Thanks. Do Gelugpas take this true existence as something separate from an object? I know they say it doesn't exist, but is it something separate from the object that they are negating, so "pot is not empty of pot but empty of inherent existence? " would they take a statement that the pot is empty of pot to be nihilism?
Thanks.


Yes, the object of negation and the conventional object are separate for Gelug and only the former and not the latter is harmed by the wisdom that realizes emptiness. In the above, the object of negation is the inherently existent pot, rather than the conventionally existent pot. Actually, for Gelgugpas, establishing that something is a pot, or not a pot, or instead a bowl, falls outside the domain of the type of ultimate analysis which brings about the wisdom that realizes emptiness.
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Re: Gorampa & Tsongkhapa

Postby michaelb » Fri May 02, 2014 12:07 am

Malcolm wrote:Yes, they regard statements like "The pot is empty of the pot" to be an over-negation. They only accept "the pot is emptiness of potness".

Tom wrote:Yes, the object of negation and the conventional object are separate for Gelug and only the former and not the latter is harmed by the wisdom that realizes emptiness. In the above, the object of negation is the inherently existent pot, rather than the conventionally existent pot. Actually, for Gelgugpas, establishing that something is a pot, or not a pot, or instead a bowl, falls outside the domain of the type of ultimate analysis which brings about the wisdom that realizes emptiness.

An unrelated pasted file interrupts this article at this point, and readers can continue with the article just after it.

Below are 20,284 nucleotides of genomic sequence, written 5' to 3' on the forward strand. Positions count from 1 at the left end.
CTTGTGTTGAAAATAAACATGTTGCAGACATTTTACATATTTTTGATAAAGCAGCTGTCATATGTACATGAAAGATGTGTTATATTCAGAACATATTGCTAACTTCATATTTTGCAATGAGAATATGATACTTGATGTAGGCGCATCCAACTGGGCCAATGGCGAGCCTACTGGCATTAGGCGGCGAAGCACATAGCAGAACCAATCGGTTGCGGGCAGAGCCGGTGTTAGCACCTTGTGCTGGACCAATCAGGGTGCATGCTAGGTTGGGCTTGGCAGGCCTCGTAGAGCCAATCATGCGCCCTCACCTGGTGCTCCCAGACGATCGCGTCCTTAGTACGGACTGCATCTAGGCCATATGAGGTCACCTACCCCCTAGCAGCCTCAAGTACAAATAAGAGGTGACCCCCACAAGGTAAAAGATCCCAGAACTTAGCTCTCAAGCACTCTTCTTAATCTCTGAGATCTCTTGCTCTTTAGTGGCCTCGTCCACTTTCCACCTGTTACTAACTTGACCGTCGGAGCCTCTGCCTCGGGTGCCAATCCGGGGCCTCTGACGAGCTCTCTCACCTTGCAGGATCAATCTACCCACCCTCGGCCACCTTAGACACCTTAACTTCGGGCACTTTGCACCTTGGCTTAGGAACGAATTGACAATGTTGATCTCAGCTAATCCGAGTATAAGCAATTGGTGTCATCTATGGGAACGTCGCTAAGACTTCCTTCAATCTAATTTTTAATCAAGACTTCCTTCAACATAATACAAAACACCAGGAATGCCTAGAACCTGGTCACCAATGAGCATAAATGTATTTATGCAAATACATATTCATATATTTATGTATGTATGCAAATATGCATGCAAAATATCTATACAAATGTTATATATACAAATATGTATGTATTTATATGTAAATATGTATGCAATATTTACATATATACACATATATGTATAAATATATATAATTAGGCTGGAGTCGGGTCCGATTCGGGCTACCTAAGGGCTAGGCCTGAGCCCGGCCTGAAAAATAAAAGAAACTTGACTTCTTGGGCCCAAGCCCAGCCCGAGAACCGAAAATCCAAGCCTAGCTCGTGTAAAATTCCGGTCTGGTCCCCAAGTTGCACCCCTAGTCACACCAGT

Thanks both. Would Gelugpas see their negation of inherent existence as an act of the conceptual mind? Is it correct that Tsongkhapa rejected the refutation of the four extremes because this is not conceptual and therefore open to error or no better than Ha-Shang? Going 'non-conceptual' also implied, for Tsongkhapa, the danger of ignoring karma and the importance of ethical behaviour?